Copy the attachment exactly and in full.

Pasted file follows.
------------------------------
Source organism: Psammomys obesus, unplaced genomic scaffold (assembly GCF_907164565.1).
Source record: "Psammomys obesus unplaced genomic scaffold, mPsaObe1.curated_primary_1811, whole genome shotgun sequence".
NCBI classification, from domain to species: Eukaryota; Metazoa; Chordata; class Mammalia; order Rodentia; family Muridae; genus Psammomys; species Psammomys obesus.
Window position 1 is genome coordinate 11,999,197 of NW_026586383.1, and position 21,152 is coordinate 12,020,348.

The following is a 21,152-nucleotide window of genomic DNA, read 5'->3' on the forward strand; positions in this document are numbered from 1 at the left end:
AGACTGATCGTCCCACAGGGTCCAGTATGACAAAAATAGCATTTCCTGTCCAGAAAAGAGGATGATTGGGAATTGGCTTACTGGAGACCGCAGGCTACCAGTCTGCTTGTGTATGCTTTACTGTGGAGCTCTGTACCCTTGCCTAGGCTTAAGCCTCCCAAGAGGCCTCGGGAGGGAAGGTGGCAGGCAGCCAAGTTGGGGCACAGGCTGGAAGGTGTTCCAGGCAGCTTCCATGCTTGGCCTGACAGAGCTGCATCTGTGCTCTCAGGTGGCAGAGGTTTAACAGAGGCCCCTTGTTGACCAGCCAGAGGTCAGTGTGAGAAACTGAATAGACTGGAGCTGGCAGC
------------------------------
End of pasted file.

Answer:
Source organism: Psammomys obesus, unplaced genomic scaffold (assembly GCF_907164565.1).
Source record: "Psammomys obesus unplaced genomic scaffold, mPsaObe1.curated_primary_1811, whole genome shotgun sequence".
NCBI classification, from domain to species: Eukaryota; Metazoa; Chordata; class Mammalia; order Rodentia; family Muridae; genus Psammomys; species Psammomys obesus.
Window position 1 is genome coordinate 11,999,197 of NW_026586383.1, and position 21,152 is coordinate 12,020,348.

The following is a 21,152-nucleotide window of genomic DNA, read 5'->3' on the forward strand; positions in this document are numbered from 1 at the left end:
AGACTGATCGTCCCACAGGGTCCAGTATGACAAAAATAGCATTTCCTGTCCAGAAAAGAGGATGATTGGGAATTGGCTTACTGGAGACCGCAGGCTACCAGTCTGCTTGTGTATGCTTTACTGTGGAGCTCTGTACCCTTGCCTAGGCTTAAGCCTCCCAAGAGGCCTCGGGAGGGAAGGTGGCAGGCAGCCAAGTTGGGGCACAGGCTGGAAGGTGTTCCAGGCAGCTTCCATGCTTGGCCTGACAGAGCTGCATCTGTGCTCTCAGGTGGCAGAGGTTTAACAGAGGCCCCTTGTTGACCAGCCAGAGGTCAGTGTGAGAAACTGAATAGACTGGAGCTGGCAGC